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  • 1.
    Godoy, Patricio
    et al.
    IfADo-Leibniz Research Centre for Working Environment and Human Factors at the Technical University Dortmund, Dortmund, Germany / Department of Physiology, Faculty of Biological Sciences, University of Concepción, Chile.
    Schmidt-Heck, Wolfgang
    Leibniz Institute for Natural Product Research and Infection Biology eV-Hans-Knöll Institute, Jena, Germany.
    Natarajan, Karthick
    University of Cologne, Institute of Neurophysiology and Center for Molecular Medicine Cologne (CMMC), Cologne, Germany.
    Lucendo-Villarin, Baltasar
    MRC Centre for Regenerative Medicine, University of Edinburgh, Edinburgh, United Kingdom.
    Szkolnicka, Dagmara
    MRC Centre for Regenerative Medicine, University of Edinburgh, Edinburgh, United Kingdom.
    Asplund, Annika
    University of Skövde, School of Bioscience. University of Skövde, The Systems Biology Research Centre. Takara Bio Europe AB (former Cellartis AB), Gothenburg, Sweden.
    Björquist, Petter
    NovaHep AB, Gothenburg, Sweden.
    Widera, Agata
    IfADo-Leibniz Research Centre for Working Environment and Human Factors at the Technical University Dortmund, Dortmund, Germany.
    Stöber, Regina
    IfADo-Leibniz Research Centre for Working Environment and Human Factors at the Technical University Dortmund, Dortmund, Germany.
    Campos, Gisela
    IfADo-Leibniz Research Centre for Working Environment and Human Factors at the Technical University Dortmund, Dortmund, Germany.
    Hammad, Seddik
    IfADo-Leibniz Research Centre for Working Environment and Human Factors at the Technical University Dortmund, Dortmund, Germany.
    Sachinidis, Agapios
    University of Cologne, Institute of Neurophysiology and Center for Molecular Medicine Cologne (CMMC), Cologne, Germany.
    Chaudhari, Umesh
    University of Cologne, Institute of Neurophysiology and Center for Molecular Medicine Cologne (CMMC), Cologne, Germany.
    Damm, Georg
    Charité University Medicine Berlin, Department of General-, Visceral- and Transplantation Surgery, Berlin, Germany.
    Weiss, Thomas S.
    Center for Liver Cell Research, Department of Pediatrics and Juvenile Medicine, University of Regensburg Hospital, Regensburg, Germany.
    Nüssler, Andreas
    Eberhard Karls University Tübingen, BG Trauma Center, Siegfried Weller Institut, Tübingen, Germany.
    Synnergren, Jane
    University of Skövde, School of Bioscience. University of Skövde, The Systems Biology Research Centre.
    Edlund, Karolina
    IfADo-Leibniz Research Centre for Working Environment and Human Factors at the Technical University Dortmund, Dortmund, Germany.
    Küppers-Munther, Barbara
    Takara Bio Europe AB (former Cellartis AB), Gothenburg, Sweden.
    Hay, David C.
    MRC Centre for Regenerative Medicine, University of Edinburgh, Edinburgh, United Kingdom.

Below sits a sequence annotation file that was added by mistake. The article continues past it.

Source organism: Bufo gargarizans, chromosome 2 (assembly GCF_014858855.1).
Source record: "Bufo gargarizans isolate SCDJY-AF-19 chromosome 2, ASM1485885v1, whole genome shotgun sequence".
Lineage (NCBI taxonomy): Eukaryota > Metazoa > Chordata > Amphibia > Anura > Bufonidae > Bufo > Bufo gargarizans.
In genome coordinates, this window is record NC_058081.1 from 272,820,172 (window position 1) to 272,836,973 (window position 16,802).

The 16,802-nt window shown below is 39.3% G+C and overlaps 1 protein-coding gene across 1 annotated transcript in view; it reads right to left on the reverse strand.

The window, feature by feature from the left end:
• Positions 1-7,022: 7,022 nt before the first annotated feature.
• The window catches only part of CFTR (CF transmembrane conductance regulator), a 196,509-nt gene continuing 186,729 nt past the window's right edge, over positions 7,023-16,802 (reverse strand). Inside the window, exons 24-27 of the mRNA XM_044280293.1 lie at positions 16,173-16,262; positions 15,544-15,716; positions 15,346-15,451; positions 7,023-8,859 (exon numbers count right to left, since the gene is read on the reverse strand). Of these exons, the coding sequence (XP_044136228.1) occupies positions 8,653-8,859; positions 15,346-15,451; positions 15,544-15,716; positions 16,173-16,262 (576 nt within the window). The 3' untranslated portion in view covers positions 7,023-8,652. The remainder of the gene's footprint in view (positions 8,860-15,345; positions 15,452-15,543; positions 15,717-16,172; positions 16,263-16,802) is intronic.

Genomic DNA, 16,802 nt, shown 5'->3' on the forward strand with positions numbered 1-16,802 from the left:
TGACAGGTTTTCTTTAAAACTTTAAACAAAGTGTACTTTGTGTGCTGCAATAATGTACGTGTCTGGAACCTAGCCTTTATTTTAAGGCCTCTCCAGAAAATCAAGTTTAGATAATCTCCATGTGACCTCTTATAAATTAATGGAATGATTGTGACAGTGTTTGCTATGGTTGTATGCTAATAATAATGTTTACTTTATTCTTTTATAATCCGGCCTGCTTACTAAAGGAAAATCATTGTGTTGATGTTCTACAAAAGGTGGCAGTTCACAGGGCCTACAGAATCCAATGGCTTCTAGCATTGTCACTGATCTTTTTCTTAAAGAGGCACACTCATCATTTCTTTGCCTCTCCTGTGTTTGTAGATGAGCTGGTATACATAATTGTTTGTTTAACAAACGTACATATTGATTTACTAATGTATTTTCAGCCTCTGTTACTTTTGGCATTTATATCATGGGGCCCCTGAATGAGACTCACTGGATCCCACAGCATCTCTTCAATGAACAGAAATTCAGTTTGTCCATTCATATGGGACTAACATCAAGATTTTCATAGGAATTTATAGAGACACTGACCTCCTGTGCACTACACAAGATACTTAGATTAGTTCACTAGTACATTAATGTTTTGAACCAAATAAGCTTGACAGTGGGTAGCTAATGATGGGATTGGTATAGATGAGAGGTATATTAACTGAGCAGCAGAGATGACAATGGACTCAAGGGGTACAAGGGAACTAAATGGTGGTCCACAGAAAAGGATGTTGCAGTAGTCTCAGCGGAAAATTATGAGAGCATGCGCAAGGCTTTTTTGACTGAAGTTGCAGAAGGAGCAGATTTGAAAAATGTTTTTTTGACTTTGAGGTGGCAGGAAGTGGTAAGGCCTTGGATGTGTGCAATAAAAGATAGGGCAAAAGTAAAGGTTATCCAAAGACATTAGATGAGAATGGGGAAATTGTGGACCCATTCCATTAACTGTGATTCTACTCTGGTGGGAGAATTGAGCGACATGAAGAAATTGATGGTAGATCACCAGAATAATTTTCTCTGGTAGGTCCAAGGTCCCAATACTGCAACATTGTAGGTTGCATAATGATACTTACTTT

Hengstler, Jan G.
    IfADo-Leibniz Research Centre for Working Environment and Human Factors at the Technical University Dortmund, Dortmund, Germany.
    Gene networks and transcription factor motifs defining the differentiation of stem cells into hepatocyte-like cells2015In: Journal of Hepatology, ISSN 0168-8278, E-ISSN 1600-0641, Vol. 63, no 4, 934-942 p.Article in journal (Refereed)
    Abstract [en]

    BACKGROUND & AIMS: The differentiation of stem cells to hepatocyte-like cells (HLC) offers the perspective of unlimited supply of human hepatocytes. However, the degree of differentiation of HLC remains controversial. To obtain an unbiased characterization, we performed a transcriptomic study with HLC derived from human embryonic and induced stem cells (ESC, hiPSC) from three different laboratories.

    METHODS: Genome-wide gene expression profiles of ESC and HLC were compared to freshly isolated and up to 14days cultivated primary human hepatocytes. Gene networks representing successful and failed hepatocyte differentiation, and the transcription factors involved in their regulation were identified.

    RESULTS: Gene regulatory network analysis demonstrated that HLC represent a mixed cell type with features of liver, intestine, fibroblast and stem cells. The "unwanted" intestinal features were associated with KLF5 and CDX2 transcriptional networks. Cluster analysis identified highly correlated groups of genes associated with mature liver functions (n=1057) and downregulated proliferation associated genes (n=1562) that approach levels of primary hepatocytes. However, three further clusters containing 447, 101, and 505 genes failed to reach levels of hepatocytes. Key TF of two of these clusters include SOX11, FOXQ1, and YBX3. The third unsuccessful cluster, controlled by HNF1, CAR, FXR, and PXR, strongly overlaps with genes repressed in cultivated hepatocytes compared to freshly isolated hepatocytes, suggesting that current in vitro conditions lack stimuli required to maintain gene expression in hepatocytes, which consequently also explains a corresponding deficiency of HLC.

    CONCLUSIONS: The present gene regulatory network approach identifies key transcription factors which require modulation to improve HLC differentiation.

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